[gmx-users] Most appropriate structure to compare to in g_rms
natalie.stephenson at manchester.ac.uk
Tue Aug 19 10:17:45 CEST 2014
>From: gromacs.org_gmx-users-bounces at maillist.sys.kth.se [gromacs.org_gmx-users-bounces at maillist.sys.kth.se] >on behalf of Justin Lemkul [jalemkul at vt.edu]
>Sent: 18 August 2014 17:47
>To: gmx-users at gromacs.org
>Subject: Re: [gmx-users] Most appropriate structure to compare to in g_rms
>On 8/18/14, 9:41 AM, Natalie Stephenson wrote:
>> Hi all,
>> This probably seems a really obvious question, but I'm struggling to get my
>> head around it. I am performing simulations to determine the effect of
>> mutations on key regions of the protein. I have a crystal structure which I
>> am using as the WT construct, and have performed homology modelling to create
>> the point mutations of interest.
>> I have used g_rms using the Production MD .tpr as the reference to look at
>> the change in movement for key regions of the structure, comparing the degree
>> of movement with the WT and mutated construct. Unfortunately, this does not
>> necessarily tell me about changes occuring, for example, one key region is
>> showing no change in RMSD however is displaced compared to that in the WT.
>Can you provide your exact command(s) and the groups chosen for fitting and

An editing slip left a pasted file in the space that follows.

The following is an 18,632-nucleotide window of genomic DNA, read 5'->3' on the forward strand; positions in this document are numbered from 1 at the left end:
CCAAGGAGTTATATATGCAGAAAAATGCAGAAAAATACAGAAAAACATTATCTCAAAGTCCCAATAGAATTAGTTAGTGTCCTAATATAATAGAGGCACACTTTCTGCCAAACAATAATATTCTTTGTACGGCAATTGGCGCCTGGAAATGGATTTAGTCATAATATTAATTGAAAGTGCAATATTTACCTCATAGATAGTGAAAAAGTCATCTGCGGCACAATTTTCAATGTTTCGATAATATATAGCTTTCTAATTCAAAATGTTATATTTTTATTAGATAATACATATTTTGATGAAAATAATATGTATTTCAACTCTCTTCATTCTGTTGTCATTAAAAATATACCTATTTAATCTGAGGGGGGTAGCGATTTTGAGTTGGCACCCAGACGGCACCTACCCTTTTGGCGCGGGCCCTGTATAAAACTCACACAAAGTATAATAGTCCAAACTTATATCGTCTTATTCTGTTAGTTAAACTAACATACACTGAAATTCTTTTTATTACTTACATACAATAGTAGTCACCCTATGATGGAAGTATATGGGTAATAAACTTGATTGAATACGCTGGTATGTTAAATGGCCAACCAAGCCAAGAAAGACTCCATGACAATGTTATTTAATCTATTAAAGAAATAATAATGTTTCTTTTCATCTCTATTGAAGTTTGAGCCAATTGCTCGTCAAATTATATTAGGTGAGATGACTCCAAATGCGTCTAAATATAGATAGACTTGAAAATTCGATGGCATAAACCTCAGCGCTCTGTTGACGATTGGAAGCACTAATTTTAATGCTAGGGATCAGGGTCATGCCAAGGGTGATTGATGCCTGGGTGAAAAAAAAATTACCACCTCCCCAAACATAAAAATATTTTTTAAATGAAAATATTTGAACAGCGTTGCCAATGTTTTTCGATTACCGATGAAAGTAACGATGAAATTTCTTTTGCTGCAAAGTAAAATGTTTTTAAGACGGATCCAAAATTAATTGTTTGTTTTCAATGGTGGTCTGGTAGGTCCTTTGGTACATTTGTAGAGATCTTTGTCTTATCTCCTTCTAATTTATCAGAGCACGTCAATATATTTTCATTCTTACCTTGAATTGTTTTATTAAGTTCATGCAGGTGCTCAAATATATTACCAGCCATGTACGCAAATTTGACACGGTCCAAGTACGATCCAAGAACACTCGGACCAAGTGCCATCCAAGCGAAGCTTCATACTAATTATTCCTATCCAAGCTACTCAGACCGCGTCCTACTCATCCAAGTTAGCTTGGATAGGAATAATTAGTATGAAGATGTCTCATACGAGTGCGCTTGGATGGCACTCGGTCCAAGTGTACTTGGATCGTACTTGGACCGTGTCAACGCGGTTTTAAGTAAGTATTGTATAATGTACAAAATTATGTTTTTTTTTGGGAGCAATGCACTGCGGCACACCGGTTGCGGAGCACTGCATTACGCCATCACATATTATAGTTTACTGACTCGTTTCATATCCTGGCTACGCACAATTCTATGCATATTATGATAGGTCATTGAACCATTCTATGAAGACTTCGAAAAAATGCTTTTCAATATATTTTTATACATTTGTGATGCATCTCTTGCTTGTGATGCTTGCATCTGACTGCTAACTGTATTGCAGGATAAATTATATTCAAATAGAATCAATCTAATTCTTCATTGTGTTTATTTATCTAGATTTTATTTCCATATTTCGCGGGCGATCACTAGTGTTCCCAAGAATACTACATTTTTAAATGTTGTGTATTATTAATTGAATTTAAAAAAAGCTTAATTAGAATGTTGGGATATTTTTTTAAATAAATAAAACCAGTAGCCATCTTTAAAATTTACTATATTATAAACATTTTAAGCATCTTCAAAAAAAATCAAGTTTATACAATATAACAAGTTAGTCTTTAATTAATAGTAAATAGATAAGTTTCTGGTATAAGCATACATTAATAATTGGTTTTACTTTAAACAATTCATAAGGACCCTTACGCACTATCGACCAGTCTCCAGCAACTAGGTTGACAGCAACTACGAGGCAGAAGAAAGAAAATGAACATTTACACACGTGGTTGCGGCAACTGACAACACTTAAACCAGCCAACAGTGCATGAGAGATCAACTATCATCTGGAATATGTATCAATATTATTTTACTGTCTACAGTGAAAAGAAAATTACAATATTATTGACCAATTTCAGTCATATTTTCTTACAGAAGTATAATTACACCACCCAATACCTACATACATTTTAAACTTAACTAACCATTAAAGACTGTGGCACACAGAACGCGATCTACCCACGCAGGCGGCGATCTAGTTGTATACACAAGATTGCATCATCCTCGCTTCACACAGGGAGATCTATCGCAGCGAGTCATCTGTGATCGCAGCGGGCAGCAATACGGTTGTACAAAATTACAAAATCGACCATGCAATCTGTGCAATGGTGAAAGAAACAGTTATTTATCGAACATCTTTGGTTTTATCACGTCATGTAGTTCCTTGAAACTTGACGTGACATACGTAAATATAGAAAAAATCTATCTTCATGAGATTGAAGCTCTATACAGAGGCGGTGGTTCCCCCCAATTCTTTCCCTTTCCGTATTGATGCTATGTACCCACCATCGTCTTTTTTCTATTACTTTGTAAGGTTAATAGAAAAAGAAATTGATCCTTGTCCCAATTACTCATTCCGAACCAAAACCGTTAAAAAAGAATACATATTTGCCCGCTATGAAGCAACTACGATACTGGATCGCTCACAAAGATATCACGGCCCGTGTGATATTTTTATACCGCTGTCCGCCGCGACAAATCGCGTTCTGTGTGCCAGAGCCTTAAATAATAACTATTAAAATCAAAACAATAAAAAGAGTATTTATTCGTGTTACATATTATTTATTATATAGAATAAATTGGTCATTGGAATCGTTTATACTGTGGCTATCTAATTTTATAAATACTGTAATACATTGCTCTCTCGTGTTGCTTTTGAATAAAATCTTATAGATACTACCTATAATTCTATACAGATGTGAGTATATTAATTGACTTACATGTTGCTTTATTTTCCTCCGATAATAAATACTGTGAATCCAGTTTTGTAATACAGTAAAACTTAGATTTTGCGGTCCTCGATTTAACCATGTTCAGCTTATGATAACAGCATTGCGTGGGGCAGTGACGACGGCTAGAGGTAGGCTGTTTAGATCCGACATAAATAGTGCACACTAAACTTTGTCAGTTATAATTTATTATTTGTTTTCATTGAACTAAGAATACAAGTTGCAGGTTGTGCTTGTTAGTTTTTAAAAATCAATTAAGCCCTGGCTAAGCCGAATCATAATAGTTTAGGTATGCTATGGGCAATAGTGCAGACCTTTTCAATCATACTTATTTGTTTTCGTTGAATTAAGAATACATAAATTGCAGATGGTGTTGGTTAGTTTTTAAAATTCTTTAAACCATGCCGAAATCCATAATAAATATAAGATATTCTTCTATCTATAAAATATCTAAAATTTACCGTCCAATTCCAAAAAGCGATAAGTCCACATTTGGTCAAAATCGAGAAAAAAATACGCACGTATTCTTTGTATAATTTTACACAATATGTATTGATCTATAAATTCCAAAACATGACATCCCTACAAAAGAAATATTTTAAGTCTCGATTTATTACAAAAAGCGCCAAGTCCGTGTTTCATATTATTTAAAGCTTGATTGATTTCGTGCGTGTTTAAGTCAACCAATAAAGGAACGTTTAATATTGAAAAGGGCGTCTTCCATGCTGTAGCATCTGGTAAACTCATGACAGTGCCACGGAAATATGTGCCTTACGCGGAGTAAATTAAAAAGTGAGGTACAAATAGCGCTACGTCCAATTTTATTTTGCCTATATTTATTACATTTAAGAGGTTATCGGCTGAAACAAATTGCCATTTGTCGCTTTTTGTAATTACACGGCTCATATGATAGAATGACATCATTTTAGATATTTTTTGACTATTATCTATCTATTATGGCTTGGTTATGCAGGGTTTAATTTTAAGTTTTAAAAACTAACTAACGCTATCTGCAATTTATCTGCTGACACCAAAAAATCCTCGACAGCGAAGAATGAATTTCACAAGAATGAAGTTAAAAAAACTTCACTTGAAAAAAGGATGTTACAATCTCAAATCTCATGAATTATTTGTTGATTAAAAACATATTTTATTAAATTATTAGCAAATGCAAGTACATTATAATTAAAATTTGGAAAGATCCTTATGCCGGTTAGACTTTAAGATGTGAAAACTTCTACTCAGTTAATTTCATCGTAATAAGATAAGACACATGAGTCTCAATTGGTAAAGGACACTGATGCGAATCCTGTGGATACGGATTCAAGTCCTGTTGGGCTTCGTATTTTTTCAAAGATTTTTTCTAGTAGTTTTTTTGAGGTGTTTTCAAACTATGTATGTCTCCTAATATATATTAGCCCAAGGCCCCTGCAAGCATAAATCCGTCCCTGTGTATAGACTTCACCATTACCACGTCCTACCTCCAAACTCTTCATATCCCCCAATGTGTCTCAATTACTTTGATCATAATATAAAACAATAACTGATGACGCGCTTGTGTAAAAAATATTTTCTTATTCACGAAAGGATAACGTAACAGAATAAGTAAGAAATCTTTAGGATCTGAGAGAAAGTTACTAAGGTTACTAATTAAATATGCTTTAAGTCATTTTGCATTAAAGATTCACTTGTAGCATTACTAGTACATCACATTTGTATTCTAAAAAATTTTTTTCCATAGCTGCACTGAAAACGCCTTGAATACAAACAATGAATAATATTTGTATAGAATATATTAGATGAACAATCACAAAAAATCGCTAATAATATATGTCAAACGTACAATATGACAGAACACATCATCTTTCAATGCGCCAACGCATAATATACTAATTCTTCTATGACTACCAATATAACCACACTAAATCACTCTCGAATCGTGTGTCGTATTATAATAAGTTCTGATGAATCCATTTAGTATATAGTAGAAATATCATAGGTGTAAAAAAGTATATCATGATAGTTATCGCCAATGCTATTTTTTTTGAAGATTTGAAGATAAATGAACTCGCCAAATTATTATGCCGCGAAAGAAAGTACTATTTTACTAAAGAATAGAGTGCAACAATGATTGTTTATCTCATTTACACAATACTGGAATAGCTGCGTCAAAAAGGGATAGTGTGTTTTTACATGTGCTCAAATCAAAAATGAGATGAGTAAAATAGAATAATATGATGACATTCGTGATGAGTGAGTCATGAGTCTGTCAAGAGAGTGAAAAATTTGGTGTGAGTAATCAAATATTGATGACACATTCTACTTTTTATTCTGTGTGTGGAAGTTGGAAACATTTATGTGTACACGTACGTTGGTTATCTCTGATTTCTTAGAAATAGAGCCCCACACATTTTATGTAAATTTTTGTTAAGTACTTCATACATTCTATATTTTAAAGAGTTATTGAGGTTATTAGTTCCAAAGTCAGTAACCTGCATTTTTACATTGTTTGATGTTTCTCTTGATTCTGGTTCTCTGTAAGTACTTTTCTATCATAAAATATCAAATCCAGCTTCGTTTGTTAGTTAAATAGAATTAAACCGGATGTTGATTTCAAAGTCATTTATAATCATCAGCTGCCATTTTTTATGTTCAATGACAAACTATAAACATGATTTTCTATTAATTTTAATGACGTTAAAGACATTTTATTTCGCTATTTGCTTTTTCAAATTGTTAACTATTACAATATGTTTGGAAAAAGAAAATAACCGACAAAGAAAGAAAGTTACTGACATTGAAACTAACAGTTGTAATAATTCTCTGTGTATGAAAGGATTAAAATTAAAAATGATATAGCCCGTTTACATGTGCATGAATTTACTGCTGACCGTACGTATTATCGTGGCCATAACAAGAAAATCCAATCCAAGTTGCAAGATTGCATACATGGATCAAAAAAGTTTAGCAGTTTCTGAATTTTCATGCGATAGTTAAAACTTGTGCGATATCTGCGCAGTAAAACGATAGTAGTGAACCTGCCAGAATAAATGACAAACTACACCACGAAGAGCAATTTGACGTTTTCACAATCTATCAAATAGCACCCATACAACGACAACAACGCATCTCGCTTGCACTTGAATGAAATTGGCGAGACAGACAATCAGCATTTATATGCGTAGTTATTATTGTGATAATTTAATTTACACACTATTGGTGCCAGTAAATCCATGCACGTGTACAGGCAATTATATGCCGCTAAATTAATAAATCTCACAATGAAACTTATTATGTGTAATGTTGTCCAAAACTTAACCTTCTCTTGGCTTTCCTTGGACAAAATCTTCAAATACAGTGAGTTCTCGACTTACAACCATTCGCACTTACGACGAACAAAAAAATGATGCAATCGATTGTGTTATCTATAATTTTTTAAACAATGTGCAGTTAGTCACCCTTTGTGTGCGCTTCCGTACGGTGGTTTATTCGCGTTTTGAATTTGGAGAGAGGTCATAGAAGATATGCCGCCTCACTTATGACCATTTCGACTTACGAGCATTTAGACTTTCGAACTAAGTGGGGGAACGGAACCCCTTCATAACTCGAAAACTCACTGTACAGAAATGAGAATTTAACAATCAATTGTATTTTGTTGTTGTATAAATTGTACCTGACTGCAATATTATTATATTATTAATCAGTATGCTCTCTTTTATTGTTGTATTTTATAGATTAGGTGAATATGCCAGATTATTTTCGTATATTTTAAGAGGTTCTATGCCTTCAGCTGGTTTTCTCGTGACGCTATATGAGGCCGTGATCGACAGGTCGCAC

>output? The outcome is highly dependent upon proper choices being made.
The commands I have been using are:
1. g_rms -s prodMD.tpr -f prodMD.xtc -n index.ndx -tu ns -o prodMD_RMSD.xvg (to compare to equilibrate structure)
2. g_rms -s EM.tpr -f prodMD.xtc -n index.ndx -tu ns -o prodMDtoEM_RMSD.xvg (to compare to crystal structure)
In both cases I have been chosing protein for the least square fit and then the specific region for the fit, though I'm not sure this is correct. What is the best way of knowing which is the proper choice for this? Is there any good resources I could access to read up on this?
>> Would it be better to use the WT EM.tpr as the reference structure for
>> everything (i.e. compare everything to the WT crystal structure)? Obviously
>> these topologies will have slightly different numbers of atoms etc. will this
>> be a problem?
>This will be a problem. You can get around it, though, by using tpbconv (gmx
>convert-tpr in 5.0) to extract just backbone atoms from both .tpr files and
>trajectories. If you don't, g_rms will complain about mismatching atom numbers
>or you will be mapping the wrong atoms in the trajectory since the two proteins
>have different numbers of atoms.
>Also note that g_rmsf is probably useful here, too, as you can get per-residue
>fluctuations and RMSD.
This is what I had thought - I'll definitely try using tpbconv to fit the backbones and look into changes. Though some of the changes I am interested in are the sidechain movements. I'll definitely try the g_rmsf for this.
Thanks so much for all the help!
>Justin A. Lemkul, Ph.D.
>Ruth L. Kirschstein NRSA Postdoctoral Fellow
>Department of Pharmaceutical Sciences
>School of Pharmacy
>Health Sciences Facility II, Room 601
>University of Maryland, Baltimore
>20 Penn St.
>Baltimore, MD 21201
>jalemkul at outerbanks.umaryland.edu | (410) 706-7441
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